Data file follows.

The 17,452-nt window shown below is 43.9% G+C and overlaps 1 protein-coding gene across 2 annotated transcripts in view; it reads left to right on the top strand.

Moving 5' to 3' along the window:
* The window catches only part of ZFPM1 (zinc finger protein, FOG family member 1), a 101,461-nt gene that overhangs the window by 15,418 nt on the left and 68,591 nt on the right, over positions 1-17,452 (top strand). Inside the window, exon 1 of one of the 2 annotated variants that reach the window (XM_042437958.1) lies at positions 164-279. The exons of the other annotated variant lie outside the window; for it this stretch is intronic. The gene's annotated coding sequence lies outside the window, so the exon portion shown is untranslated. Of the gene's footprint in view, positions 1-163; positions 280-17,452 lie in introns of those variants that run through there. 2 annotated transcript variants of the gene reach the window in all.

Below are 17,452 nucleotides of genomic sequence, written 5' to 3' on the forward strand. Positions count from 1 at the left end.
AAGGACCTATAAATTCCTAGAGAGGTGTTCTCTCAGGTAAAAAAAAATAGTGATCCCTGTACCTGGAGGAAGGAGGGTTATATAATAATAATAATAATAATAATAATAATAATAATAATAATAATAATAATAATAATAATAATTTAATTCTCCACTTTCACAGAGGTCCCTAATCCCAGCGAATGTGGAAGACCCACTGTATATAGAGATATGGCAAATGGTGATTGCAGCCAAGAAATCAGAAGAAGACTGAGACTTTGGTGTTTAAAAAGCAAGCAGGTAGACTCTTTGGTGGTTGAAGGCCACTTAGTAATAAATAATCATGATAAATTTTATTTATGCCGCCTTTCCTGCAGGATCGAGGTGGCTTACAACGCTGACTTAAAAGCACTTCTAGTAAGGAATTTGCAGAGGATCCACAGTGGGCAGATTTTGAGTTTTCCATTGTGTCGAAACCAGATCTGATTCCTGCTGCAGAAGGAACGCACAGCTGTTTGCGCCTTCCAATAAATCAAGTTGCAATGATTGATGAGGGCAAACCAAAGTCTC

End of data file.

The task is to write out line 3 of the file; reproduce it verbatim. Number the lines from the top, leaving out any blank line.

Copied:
* The window catches only part of ZFPM1 (zinc finger protein, FOG family member 1), a 101,461-nt gene that overhangs the window by 15,418 nt on the left and 68,591 nt on the right, over positions 1-17,452 (top strand). Inside the window, exon 1 of one of the 2 annotated variants that reach the window (XM_042437958.1) lies at positions 164-279. The exons of the other annotated variant lie outside the window; for it this stretch is intronic. The gene's annotated coding sequence lies outside the window, so the exon portion shown is untranslated. Of the gene's footprint in view, positions 1-163; positions 280-17,452 lie in introns of those variants that run through there. 2 annotated transcript variants of the gene reach the window in all.